So, recently oil prices have risen from $30 a barrel at the end of 2015, to the current price of $78,63 per barrel. Multiple factors have caused this increase in the oil price, including the continued political turmoil in oil-exporter Venezuela, US sanctions on Iran and a simultaneous worldwide increase in demand.
Although less severe in nature, the sharp increase in oil echoes the oil crises of the 1970s. Oil increased by a factor of five during that decade, initiating a global recession. Coinciding with rising oil prices, the rand has lost some of the steam it had gathered shortly after Cyril Ramaphosa’s presidential victory. These two factors combined caused the deputy director-general of the Department of Energy to identify rising oil prices as a major threat to the South African economy.
This article will briefly review the possible threats more increases in oil hold in for the South African economy.
The combination of higher oil prices and a weaker rand are placing consumers under severe pressure. Petrol prices had increased for two months in a row now, and a further increase of 74 cents per litre for petrol and 81 cents per litre increase in diesel is expected in June 2018. These increases have a severe effect on disposal income and can lead to a large decrease in consumer spending, which makes up the largest portion of South Africa’s GDP. Consumer spending has further been hurt by the 1% increase in VAT that came into effect in April. As such, consumers will have to spend more money on fuel, which will hurt other areas of consumer spending, and ultimately South Africa’s GDP.
The increase in fuel prices will also increase South Africa’s inflation rate dramatically. Oil is a key input in almost all production processes, and an increase in the price of this input will raise the prices of goods produced by these firms. Not only that, but transportation costs will increase along with the costs of production. The increase in costs suffered by firms will be passed on to consumers through the increase in the prices of goods, placing consumers under even more pressure. The weaker rand will also increase the cost of all the other goods imported by South Africa, since the goods are bought with foreign currency.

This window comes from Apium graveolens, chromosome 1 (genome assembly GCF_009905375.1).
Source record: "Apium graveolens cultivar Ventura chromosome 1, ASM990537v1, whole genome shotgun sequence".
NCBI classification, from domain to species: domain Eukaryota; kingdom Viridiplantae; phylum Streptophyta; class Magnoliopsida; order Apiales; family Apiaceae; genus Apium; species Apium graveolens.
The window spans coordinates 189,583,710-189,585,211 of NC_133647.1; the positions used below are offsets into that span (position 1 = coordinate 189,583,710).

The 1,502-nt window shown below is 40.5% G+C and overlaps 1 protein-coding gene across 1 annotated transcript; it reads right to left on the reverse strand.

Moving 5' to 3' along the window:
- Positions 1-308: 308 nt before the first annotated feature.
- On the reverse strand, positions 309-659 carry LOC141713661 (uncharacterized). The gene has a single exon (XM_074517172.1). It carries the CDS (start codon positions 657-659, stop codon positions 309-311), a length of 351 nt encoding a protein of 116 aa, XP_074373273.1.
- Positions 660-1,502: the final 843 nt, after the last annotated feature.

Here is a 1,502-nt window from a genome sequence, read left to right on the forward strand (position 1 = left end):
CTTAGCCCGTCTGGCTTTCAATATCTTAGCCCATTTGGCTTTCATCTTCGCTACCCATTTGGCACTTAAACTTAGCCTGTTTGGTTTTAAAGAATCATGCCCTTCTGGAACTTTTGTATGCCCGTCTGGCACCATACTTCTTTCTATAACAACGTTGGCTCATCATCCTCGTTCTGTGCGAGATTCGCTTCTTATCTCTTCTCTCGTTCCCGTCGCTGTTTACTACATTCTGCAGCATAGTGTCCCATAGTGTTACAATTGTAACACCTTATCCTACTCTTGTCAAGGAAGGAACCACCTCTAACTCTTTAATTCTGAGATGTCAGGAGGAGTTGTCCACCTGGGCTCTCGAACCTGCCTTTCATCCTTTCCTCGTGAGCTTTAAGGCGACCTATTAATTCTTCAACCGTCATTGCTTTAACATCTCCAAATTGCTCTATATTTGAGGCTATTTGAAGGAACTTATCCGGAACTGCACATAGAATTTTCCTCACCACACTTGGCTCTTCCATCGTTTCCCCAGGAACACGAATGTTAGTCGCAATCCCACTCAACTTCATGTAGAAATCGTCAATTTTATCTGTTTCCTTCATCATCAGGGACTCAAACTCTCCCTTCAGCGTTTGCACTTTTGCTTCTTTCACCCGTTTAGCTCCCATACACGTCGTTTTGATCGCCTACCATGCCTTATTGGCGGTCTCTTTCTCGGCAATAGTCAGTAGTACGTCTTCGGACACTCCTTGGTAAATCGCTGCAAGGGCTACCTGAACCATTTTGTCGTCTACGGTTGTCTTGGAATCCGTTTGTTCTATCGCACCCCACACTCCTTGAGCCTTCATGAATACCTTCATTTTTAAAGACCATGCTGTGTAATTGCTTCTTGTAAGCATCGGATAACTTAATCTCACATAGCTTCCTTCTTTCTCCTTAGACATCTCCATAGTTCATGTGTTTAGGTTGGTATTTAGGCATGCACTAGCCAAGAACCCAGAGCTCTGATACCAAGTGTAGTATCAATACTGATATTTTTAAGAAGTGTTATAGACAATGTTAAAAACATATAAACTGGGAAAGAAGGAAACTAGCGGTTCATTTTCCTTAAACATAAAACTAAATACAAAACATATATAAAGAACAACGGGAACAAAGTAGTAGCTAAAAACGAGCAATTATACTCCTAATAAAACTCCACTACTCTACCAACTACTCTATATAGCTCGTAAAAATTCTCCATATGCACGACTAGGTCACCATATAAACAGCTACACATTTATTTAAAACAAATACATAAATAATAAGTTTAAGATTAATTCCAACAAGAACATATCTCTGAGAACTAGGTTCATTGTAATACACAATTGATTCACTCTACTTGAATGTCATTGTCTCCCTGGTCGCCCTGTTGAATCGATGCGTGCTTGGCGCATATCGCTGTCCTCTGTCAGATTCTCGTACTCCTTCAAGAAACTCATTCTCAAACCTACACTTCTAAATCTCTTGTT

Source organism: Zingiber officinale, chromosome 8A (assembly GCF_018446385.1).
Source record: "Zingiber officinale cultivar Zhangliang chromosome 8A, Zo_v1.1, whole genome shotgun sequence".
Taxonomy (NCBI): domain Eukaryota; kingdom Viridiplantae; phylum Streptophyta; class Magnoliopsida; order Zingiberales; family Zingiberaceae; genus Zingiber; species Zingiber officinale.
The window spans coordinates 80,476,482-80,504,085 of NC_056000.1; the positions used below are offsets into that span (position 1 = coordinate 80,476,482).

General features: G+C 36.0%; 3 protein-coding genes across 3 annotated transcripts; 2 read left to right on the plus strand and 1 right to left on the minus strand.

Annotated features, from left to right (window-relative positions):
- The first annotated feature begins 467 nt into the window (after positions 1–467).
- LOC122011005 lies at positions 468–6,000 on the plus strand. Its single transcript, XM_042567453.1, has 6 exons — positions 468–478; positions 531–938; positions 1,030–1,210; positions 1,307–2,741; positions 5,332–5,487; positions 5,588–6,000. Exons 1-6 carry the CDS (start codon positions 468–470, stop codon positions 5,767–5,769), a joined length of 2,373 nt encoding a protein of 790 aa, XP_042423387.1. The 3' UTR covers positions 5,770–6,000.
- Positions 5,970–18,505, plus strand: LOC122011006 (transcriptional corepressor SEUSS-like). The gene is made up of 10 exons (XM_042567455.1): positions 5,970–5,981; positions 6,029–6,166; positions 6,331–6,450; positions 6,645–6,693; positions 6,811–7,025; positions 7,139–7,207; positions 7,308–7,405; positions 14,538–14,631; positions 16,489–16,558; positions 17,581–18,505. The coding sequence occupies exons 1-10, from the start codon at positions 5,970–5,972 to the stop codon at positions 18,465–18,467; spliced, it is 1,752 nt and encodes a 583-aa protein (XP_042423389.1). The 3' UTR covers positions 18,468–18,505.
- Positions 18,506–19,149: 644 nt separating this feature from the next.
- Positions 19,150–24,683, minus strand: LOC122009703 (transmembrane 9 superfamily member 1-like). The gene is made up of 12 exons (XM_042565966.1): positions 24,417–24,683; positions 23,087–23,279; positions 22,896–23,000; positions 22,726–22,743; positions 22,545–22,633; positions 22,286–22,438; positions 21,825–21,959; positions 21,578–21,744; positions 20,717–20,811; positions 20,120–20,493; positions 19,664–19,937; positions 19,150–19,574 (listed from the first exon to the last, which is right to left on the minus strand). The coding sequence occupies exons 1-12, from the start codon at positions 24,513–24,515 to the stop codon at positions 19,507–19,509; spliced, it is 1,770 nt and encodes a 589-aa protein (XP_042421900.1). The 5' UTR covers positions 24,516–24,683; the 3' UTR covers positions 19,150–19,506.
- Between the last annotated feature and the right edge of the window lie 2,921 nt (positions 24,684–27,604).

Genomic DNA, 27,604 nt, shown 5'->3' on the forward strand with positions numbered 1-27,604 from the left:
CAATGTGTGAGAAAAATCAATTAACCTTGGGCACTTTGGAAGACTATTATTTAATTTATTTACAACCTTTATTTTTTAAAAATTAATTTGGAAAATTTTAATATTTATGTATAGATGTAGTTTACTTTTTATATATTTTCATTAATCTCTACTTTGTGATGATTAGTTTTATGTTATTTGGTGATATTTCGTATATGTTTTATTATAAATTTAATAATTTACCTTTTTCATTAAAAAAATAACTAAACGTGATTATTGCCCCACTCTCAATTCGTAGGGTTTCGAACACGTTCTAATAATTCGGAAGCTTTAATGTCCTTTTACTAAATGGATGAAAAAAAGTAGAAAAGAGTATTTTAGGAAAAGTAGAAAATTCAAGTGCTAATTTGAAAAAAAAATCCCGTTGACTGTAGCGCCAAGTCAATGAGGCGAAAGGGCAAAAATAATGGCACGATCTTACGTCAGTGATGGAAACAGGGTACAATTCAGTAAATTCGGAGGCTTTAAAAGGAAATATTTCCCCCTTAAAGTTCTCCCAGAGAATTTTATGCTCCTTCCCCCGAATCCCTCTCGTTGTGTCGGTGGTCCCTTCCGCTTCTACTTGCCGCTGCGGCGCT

Therefore, the prices of imported goods will increase as well. This inflationary threat will most likely cause the Reserve Bank, who meets later this week, to keep the repo rate unchanged, whereas they would have been able to lower it if fuel prices had remained low, and thereby enabled stronger economic growth through relaxing the debt burden on consumers. Clearly, rising fuel costs have stymied an opportunity for the Reserve Bank to enact repo rate changes that would’ve enabled economic growth.
In conclusion, an increase in fuel price is extremely detrimental to the prospects of South African economic growth. Consumers are placed under increasing pressure and they must spend a larger and larger part of their budget on fuel. This prohibits spending in other areas and slows an increase in the largest section of South Africa’s GDP makeup. Furthermore, inflation is expected to rise due to the weaker rand and increasing fuel price. As such, consumers will most likely not benefit from a smaller tax burden as the Reserve Bank will probably keep the repo rate unchanged to fulfil their mandate of keeping inflation low. These hits to the South African economy can only be reversed or nullified through a strengthening of the rand or reduction in the price of oil, both of which seem highly unlikely.